Did Gentrification Kill Alex Nieto?

Illustration for article titled Did Gentrification Kill Alex Nieto?

In 2014, in San Francisco, Alex Nieto, carrying a Taser for his shift as a bouncer, was shot repeatedly by four police officers, and died. None of the officers were indicted criminal charges stemming from his death; this month they were cleared in a civil case. But the broader consequences of their actions remain.

Jezebel has covered the unchill wave of riches washing over San Francisco, as tech bros spread across Northern California’s crown jewel. But the death of Nieto, as Rebecca Solnit writes in The Guardian, is a definitive mark of what the city’s become: historically a place of peace and reinvention, it is now a place where minorities, the working class, poor and homeless are no longer welcome in the city they helped create.

Nieto, writes Solnit, “died because a series of white men saw him as a menacing intruder in the place he had spent his whole life.”

They thought he was possibly a gang member because he was wearing a red jacket. Many Latino boys and men in San Francisco avoid wearing red and blue because they are the colors of two gangs, the Norteños and Sureños – but the colors of San Francisco’s football team, the 49ers, are red and gold.


Nieto was not a gang member. He was a bouncer who had taken community college courses in criminal justice and interned with the San Francisco juvenile probation department. He was the child of two Mexican immigrants, a youth counselor as a teen and a Buddhist as an adult. He was active in his community with a good group of friends.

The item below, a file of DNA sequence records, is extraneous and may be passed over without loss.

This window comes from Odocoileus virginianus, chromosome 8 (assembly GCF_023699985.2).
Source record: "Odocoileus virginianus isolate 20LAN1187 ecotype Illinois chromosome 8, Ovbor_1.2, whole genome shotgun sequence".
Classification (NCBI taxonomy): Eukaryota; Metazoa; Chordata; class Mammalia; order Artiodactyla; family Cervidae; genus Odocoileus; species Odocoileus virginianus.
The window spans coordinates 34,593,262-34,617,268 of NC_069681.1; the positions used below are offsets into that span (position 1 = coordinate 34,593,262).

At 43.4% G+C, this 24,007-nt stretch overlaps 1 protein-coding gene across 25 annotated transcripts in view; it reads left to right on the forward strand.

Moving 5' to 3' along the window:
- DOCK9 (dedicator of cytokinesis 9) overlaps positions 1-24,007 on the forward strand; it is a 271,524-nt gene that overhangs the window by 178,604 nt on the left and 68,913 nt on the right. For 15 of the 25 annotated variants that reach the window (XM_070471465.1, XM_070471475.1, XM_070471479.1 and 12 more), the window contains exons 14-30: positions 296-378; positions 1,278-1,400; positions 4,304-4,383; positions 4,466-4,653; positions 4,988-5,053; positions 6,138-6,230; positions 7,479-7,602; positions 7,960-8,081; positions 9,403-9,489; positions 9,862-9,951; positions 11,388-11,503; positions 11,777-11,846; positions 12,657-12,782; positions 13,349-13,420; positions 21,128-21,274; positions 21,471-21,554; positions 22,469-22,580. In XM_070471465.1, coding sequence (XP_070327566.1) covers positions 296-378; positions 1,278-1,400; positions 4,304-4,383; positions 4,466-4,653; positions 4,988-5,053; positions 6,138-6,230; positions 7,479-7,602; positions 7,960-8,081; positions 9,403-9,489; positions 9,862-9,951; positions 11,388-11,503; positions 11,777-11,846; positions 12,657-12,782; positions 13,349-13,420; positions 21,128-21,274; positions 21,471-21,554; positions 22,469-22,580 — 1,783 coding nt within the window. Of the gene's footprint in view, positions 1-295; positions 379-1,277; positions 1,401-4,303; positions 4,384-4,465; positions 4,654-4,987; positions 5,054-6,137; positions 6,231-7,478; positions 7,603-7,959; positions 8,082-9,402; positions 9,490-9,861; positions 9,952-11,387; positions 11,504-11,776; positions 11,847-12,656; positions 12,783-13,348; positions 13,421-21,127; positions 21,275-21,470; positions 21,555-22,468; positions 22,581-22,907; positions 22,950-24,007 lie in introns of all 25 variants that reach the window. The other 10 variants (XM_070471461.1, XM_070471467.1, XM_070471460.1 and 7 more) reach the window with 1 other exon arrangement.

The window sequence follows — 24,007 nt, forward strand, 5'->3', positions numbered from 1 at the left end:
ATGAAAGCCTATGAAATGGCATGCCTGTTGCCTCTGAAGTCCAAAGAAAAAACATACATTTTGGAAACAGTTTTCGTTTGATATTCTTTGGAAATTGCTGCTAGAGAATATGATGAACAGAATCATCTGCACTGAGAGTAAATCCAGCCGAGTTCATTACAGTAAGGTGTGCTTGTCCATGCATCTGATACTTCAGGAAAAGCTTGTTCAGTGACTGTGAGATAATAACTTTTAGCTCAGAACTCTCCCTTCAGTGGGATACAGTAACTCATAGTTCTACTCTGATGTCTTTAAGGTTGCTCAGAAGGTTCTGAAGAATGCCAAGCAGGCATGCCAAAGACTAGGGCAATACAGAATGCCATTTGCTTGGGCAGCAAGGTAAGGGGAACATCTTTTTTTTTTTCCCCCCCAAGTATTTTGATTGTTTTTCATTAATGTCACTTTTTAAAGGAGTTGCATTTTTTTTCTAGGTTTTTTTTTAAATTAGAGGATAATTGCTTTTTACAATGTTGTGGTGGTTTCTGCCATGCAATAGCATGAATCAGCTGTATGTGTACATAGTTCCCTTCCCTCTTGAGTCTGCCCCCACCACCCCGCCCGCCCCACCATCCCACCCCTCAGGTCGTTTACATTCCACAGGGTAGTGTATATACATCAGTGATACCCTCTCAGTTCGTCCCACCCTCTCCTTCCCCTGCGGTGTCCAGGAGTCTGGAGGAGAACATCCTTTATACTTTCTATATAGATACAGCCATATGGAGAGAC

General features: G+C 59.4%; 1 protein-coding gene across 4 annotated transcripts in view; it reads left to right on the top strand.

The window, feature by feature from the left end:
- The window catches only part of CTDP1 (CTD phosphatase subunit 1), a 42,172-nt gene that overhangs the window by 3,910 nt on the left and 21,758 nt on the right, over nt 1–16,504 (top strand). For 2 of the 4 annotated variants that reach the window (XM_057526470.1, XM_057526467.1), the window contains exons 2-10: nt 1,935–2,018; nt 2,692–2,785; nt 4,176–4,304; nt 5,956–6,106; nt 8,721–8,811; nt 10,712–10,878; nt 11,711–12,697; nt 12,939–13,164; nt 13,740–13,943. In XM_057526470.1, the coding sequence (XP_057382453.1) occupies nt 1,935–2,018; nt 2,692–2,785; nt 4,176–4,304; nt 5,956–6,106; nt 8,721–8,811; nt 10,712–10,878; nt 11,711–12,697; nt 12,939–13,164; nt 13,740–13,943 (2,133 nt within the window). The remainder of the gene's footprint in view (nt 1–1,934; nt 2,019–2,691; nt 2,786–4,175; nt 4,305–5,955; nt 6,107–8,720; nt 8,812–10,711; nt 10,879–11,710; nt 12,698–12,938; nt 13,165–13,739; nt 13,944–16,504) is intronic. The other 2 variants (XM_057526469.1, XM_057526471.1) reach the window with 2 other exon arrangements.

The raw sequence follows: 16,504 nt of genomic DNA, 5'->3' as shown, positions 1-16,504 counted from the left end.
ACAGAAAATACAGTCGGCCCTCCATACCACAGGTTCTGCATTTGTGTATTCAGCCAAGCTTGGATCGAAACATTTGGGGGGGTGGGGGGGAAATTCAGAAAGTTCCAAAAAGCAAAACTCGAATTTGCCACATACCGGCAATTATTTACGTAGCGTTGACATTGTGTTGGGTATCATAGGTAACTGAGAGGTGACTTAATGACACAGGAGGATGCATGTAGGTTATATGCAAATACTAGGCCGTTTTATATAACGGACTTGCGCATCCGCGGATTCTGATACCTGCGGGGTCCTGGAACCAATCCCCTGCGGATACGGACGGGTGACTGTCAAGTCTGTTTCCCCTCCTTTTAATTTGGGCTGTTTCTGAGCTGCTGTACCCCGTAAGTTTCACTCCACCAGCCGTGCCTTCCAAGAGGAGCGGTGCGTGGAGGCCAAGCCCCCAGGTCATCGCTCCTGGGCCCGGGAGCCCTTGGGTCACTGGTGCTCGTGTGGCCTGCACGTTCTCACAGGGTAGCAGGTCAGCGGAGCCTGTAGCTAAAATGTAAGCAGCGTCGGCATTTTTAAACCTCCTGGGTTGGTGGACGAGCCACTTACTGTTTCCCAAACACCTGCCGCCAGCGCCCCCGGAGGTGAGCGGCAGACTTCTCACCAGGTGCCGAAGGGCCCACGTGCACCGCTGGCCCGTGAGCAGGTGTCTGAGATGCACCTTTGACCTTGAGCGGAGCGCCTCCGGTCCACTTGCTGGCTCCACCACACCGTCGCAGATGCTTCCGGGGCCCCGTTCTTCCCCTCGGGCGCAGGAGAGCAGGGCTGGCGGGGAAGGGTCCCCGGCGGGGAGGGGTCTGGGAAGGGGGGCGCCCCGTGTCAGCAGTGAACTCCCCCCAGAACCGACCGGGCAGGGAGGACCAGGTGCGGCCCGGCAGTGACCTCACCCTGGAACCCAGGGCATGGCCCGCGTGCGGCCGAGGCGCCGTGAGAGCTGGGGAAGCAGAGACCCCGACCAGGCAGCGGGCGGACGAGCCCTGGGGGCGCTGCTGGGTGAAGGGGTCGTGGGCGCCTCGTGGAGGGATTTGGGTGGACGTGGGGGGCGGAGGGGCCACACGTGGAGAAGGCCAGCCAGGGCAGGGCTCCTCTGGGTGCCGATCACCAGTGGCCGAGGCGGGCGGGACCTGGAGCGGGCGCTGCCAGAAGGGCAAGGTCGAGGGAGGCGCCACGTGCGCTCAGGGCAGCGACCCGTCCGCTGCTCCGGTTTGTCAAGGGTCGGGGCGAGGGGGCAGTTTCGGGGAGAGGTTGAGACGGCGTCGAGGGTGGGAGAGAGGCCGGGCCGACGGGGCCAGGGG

But on the night of March 21, 2014, Nieto was viewed as an outsider by the white transplants who’d moved near his neighborhood park where he was trying to grab a snack.

It all began when Nieto encountered a man named Evan Snow, who was walking his unruly Siberian husky puppy. Snow’s dog wanted Nieto’s chips and went for them, barking and howling while Snow testified in the recent civil trial that he was distracted by a woman “jogger’s butt.” Nieto had been backed on top of a bench by the dog and Snow said he pulled out a taser, a weapon used on his job as a bouncer, and pointed it at both the dog and Snow. But Snow still didn’t retrieve his dog. Instead, he yelled at Nieto. Solnit writes:

Snow apparently used a racial slur, but would not later give the precise word. As he left the park, he texted a friend about the incident. His text, according to his testimony, said, “in another state like Florida, I would have been justified in shooting Mr Nieto that night” – a reference to that state’s infamous “stand your ground” law, which removes the obligation to retreat before using force in self-defence. In other words, he apparently wished he could have done what George Zimmerman did to Trayvon Martin: execute him without consequences.


These are the people—like Justin Keller, who wants all of the homeless pushed out of the city—who define San Francisco now. God help us.